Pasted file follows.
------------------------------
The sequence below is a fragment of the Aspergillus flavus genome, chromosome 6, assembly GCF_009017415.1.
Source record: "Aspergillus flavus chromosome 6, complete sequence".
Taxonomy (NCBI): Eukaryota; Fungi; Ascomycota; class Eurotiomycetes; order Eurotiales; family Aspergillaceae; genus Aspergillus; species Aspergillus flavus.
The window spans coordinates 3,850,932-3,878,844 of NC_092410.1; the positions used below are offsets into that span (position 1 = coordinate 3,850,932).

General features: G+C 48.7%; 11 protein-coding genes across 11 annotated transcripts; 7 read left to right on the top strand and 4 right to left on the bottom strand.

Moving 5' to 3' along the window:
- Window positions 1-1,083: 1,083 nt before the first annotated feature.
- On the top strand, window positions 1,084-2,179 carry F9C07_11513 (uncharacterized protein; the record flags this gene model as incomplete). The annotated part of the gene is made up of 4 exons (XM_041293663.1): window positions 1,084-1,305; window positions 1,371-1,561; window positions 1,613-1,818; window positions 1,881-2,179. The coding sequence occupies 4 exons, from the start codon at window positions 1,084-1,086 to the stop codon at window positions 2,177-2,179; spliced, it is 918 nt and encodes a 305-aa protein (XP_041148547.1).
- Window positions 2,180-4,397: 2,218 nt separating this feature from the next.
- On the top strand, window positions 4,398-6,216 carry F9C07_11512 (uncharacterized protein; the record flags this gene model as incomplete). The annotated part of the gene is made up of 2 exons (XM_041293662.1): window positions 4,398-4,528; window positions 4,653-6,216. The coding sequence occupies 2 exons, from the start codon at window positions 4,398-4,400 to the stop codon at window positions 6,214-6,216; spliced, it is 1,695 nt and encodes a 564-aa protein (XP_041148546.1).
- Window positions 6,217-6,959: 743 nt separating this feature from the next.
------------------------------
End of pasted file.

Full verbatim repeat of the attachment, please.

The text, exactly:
The sequence below is a fragment of the Aspergillus flavus genome, chromosome 6, assembly GCF_009017415.1.
Source record: "Aspergillus flavus chromosome 6, complete sequence".
Taxonomy (NCBI): Eukaryota; Fungi; Ascomycota; class Eurotiomycetes; order Eurotiales; family Aspergillaceae; genus Aspergillus; species Aspergillus flavus.
The window spans coordinates 3,850,932-3,878,844 of NC_092410.1; the positions used below are offsets into that span (position 1 = coordinate 3,850,932).

General features: G+C 48.7%; 11 protein-coding genes across 11 annotated transcripts; 7 read left to right on the top strand and 4 right to left on the bottom strand.

Moving 5' to 3' along the window:
- Window positions 1-1,083: 1,083 nt before the first annotated feature.
- On the top strand, window positions 1,084-2,179 carry F9C07_11513 (uncharacterized protein; the record flags this gene model as incomplete). The annotated part of the gene is made up of 4 exons (XM_041293663.1): window positions 1,084-1,305; window positions 1,371-1,561; window positions 1,613-1,818; window positions 1,881-2,179. The coding sequence occupies 4 exons, from the start codon at window positions 1,084-1,086 to the stop codon at window positions 2,177-2,179; spliced, it is 918 nt and encodes a 305-aa protein (XP_041148547.1).
- Window positions 2,180-4,397: 2,218 nt separating this feature from the next.
- On the top strand, window positions 4,398-6,216 carry F9C07_11512 (uncharacterized protein; the record flags this gene model as incomplete). The annotated part of the gene is made up of 2 exons (XM_041293662.1): window positions 4,398-4,528; window positions 4,653-6,216. The coding sequence occupies 2 exons, from the start codon at window positions 4,398-4,400 to the stop codon at window positions 6,214-6,216; spliced, it is 1,695 nt and encodes a 564-aa protein (XP_041148546.1).
- Window positions 6,217-6,959: 743 nt separating this feature from the next.